Although we keep an eagle eye over cows as they approach calving time, most give birth perfectly naturally without any help from us just like this lovely lady. Her calf was up and walking within the hour and running by the afternoon. These little animals are amazing sprinters! Just ask eight-year-old Zoe, who tried and failed miserably to outrun a three-day-old calf this morning!
Life goes on
Daily tasks on a dairy farm are a great reminder that, no matter what happens, life goes on.
While the floods have given us a good shaking, the circle of life continues to turn. We lost one cow last night because her calf tried to come out with all four feet at once but were delighted to assist the delivery of this lovely little calf.
Most cows manage calving on their own with ease (at least relative ease compared to human birth) and we don’t intervene unless we must for the sake of the cow and calf.
Typically, cows tend to head off to a quiet spot on their own to calve, often pacing around and around as the contractions begin. We look for two front feet first, then a nose. The calf should seem to be diving out of the cow! The whole labour shouldn’t take more than two hours or so.
Wow! After seeing thousands of calves born over my lifetime, it still amazes me.
By the time I took this photo at 11.50 yesterday, I’d been watching over cow 506 for an hour or so. She’d been showing all the classic signs of a cow about to calve: restlessness, getting up and down. It was a relief to see her labour had progressed. I came back again an hour later to make sure everything was okay and look what I found! Licking her little one with gusto, she looked very comfortable.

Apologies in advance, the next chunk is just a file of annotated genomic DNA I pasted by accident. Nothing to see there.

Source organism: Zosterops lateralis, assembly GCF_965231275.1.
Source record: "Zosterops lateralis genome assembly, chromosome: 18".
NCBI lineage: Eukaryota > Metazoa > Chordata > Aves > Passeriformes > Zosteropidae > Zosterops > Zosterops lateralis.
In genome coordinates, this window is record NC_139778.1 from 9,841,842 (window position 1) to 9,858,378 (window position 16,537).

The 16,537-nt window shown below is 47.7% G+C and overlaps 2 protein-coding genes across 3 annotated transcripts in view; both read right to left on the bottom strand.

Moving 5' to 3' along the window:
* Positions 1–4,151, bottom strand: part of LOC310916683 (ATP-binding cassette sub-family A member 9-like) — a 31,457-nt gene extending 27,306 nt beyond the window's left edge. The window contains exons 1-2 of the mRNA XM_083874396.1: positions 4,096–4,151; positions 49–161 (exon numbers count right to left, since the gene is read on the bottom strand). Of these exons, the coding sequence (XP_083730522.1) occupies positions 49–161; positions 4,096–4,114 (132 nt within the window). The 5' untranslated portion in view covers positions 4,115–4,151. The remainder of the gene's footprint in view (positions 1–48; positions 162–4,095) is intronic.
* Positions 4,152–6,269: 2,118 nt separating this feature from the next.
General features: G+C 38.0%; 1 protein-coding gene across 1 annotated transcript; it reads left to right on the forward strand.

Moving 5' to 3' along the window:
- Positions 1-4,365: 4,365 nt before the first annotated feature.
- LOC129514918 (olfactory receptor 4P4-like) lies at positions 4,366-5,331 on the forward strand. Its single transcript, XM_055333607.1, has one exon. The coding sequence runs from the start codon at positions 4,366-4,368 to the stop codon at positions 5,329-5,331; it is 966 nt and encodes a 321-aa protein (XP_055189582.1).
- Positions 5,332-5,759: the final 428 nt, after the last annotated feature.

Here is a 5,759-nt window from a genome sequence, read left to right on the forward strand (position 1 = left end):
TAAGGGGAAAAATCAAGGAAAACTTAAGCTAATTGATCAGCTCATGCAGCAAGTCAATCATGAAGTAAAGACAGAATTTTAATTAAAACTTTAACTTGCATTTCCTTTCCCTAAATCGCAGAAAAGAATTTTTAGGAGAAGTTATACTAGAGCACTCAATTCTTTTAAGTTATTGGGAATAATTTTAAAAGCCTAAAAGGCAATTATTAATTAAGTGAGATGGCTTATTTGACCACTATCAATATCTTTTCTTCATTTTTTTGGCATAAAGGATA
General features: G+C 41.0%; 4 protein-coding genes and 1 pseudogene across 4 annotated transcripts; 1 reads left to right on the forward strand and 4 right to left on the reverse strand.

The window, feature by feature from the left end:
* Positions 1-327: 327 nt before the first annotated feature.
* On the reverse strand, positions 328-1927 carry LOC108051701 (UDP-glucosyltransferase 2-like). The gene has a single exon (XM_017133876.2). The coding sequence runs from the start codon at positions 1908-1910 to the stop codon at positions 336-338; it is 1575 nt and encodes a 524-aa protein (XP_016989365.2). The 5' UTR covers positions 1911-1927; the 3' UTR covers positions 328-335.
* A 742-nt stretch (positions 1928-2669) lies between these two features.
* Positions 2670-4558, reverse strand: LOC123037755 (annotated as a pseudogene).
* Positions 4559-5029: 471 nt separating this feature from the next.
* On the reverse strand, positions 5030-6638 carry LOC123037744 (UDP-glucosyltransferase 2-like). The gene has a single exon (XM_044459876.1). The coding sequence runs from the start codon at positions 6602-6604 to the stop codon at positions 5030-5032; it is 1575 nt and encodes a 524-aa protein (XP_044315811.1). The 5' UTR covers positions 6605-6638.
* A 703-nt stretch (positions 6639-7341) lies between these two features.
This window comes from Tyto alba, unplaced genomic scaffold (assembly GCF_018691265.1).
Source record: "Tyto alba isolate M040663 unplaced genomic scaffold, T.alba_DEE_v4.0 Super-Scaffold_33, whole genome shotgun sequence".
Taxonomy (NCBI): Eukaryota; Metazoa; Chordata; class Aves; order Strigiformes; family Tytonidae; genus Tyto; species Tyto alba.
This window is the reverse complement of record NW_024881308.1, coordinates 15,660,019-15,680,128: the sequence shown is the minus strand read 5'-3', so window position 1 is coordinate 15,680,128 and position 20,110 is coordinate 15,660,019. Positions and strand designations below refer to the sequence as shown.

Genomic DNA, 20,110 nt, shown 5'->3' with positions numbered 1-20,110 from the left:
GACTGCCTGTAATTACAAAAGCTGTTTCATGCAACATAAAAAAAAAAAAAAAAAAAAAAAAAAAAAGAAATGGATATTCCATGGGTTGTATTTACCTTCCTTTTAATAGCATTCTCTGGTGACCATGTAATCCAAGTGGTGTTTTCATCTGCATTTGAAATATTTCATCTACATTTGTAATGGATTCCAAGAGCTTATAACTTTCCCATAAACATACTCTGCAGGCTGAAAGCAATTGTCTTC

Of course, it’s not always this simple. Sometimes the calf is too big, sometimes breech, sometimes the cow herself has a problem. With 340 cows set to calve over the next few months, it’s an anxious time for us.
To make it easier to keep an eye on our ladies, we do a weekly sort-out, drafting cows that are about three weeks from calving out from the rest so they can get extra special TLC in our calving paddock. This paddock is small and close to the house and dairy. We check it three times a day and, if any of the cows look like they’re about to calve, we hop up during the night to check them as well. Some of the signs are a swollen vulva, mucus, tight udder and unusual behaviour. The reality is though that, despite breeding programs meddling with the cow’s biology for thousands of years, almost all of them calve quite easily.
I hate comparing women with cows but, at almost 36 weeks myself, I can’t help wondering why it seems so much more complicated for us!